The Securities and Exchange Commission’s ability to police markets would be hobbled by a US government shutdown, according to the head of the regulator.
(Bloomberg) — The Securities and Exchange Commission’s ability to police markets would be hobbled by a US government shutdown, according to the head of the regulator.
SEC Chair Gary Gensler said the watchdog would be severely limited by a possible federal work halt at the end of this month. Wall Street’s main regulator might not be able to fulfill some basic functions, he said in an interview with Bloomberg Television.
“The public should understand, we’ll largely be a skeletal staff,” he added. “The normal oversight we have on markets will not be possible.”
The US government is barreling toward a shutdown unless Congress can reach a deal to pass a spending bill by the end of the month. House Speaker Kevin McCarthy says that progress was being made, however, the California Republican faces significant challenges from the conservative flank of his party.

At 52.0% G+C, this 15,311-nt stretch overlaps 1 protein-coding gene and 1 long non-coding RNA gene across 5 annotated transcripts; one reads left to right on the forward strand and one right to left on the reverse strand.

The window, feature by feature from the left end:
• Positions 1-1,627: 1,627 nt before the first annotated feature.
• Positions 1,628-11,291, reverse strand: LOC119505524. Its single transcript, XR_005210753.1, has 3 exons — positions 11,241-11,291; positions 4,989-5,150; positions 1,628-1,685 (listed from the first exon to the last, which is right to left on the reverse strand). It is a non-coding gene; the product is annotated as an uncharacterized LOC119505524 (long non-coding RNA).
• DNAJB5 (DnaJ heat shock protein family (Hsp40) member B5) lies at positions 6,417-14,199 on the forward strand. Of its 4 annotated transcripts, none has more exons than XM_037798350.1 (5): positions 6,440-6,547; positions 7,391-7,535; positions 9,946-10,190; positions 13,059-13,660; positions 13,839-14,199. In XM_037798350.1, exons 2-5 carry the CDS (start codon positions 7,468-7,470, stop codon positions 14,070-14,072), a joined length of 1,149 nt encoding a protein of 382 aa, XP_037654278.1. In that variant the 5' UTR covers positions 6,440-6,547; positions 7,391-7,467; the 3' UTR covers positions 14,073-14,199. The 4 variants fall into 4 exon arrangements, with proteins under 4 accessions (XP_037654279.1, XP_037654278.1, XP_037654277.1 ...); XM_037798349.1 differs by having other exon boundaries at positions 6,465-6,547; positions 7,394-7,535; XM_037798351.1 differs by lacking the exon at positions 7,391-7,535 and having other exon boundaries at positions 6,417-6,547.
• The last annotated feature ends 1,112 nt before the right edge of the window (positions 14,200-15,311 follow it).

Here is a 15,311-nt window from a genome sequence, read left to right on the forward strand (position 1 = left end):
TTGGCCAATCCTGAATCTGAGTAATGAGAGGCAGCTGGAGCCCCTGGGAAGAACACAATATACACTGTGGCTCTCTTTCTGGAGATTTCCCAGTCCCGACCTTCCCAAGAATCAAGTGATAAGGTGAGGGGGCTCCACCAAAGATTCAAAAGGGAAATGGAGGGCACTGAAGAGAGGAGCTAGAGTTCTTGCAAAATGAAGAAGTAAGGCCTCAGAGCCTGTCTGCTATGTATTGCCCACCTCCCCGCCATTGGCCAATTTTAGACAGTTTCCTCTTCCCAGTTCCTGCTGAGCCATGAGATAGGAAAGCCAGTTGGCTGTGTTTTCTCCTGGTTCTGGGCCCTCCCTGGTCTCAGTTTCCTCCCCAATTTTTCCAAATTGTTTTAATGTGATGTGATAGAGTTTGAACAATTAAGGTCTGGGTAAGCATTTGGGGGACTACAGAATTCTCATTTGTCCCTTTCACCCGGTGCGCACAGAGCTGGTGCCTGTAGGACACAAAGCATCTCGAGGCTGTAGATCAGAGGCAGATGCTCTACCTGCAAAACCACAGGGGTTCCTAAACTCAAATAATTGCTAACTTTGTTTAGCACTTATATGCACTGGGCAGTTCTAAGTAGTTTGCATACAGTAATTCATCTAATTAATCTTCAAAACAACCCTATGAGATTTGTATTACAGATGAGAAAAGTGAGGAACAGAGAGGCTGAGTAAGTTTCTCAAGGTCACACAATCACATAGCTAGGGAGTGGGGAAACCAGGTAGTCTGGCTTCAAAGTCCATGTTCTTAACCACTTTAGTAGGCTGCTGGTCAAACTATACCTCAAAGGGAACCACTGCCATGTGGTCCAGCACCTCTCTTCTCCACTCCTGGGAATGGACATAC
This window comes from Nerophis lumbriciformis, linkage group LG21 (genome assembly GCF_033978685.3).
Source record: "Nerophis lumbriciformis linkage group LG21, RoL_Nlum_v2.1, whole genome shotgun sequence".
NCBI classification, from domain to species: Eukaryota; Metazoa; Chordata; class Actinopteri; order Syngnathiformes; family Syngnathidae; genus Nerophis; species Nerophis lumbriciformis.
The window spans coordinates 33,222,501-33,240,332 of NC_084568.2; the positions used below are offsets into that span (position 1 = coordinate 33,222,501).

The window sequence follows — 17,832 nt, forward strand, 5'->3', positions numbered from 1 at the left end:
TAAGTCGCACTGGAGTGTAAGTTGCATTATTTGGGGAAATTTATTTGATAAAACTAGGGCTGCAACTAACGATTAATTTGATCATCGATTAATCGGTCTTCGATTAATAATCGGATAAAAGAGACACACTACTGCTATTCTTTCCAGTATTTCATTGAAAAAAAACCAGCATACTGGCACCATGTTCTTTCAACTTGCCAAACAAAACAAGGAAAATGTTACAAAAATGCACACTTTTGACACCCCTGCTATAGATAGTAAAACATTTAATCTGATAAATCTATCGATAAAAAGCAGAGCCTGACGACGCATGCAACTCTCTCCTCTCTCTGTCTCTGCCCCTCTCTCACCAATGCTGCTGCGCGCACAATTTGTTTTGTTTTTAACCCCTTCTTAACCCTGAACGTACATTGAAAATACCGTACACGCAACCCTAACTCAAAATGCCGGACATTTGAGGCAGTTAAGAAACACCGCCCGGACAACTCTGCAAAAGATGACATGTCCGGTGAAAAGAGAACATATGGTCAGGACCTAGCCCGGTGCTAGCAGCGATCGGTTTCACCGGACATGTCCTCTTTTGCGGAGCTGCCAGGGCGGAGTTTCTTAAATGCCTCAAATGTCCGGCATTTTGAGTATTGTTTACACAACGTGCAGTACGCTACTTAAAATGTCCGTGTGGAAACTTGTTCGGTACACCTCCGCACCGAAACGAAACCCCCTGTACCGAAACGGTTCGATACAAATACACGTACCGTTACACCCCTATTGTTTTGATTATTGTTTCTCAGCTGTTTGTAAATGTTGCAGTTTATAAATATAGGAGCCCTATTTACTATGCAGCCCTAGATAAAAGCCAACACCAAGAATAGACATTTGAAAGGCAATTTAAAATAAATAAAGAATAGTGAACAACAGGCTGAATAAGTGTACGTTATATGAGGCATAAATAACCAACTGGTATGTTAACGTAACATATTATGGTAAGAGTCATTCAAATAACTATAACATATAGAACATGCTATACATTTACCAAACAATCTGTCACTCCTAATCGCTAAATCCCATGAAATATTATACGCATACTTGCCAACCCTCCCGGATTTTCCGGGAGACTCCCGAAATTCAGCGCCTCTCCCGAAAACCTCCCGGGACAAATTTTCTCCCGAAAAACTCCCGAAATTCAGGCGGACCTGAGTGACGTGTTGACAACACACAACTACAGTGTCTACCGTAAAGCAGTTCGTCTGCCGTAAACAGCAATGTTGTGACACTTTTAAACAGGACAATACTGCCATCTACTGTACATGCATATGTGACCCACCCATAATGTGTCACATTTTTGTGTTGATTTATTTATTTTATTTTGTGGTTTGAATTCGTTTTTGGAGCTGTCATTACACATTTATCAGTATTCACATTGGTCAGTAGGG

Read More: Republicans Aim for New Shutdown Despite Strategy Never Working
For the SEC, the impact would be significant. Companies that want to go public might not be able have their filings reviewed, Gensler said. The agency also wouldn’t be able to fully oversee the markets if there were significant events, he added.
Still, Gensler downplayed the suggestion that a shutdown would cause a major market disruption.
“The treasury markets will still function,” he said during the interview. “There’ll be trading in the stock markets. You just won’t have the oversight of the market regulators,” he added.
–With assistance from Tyler Kendall.
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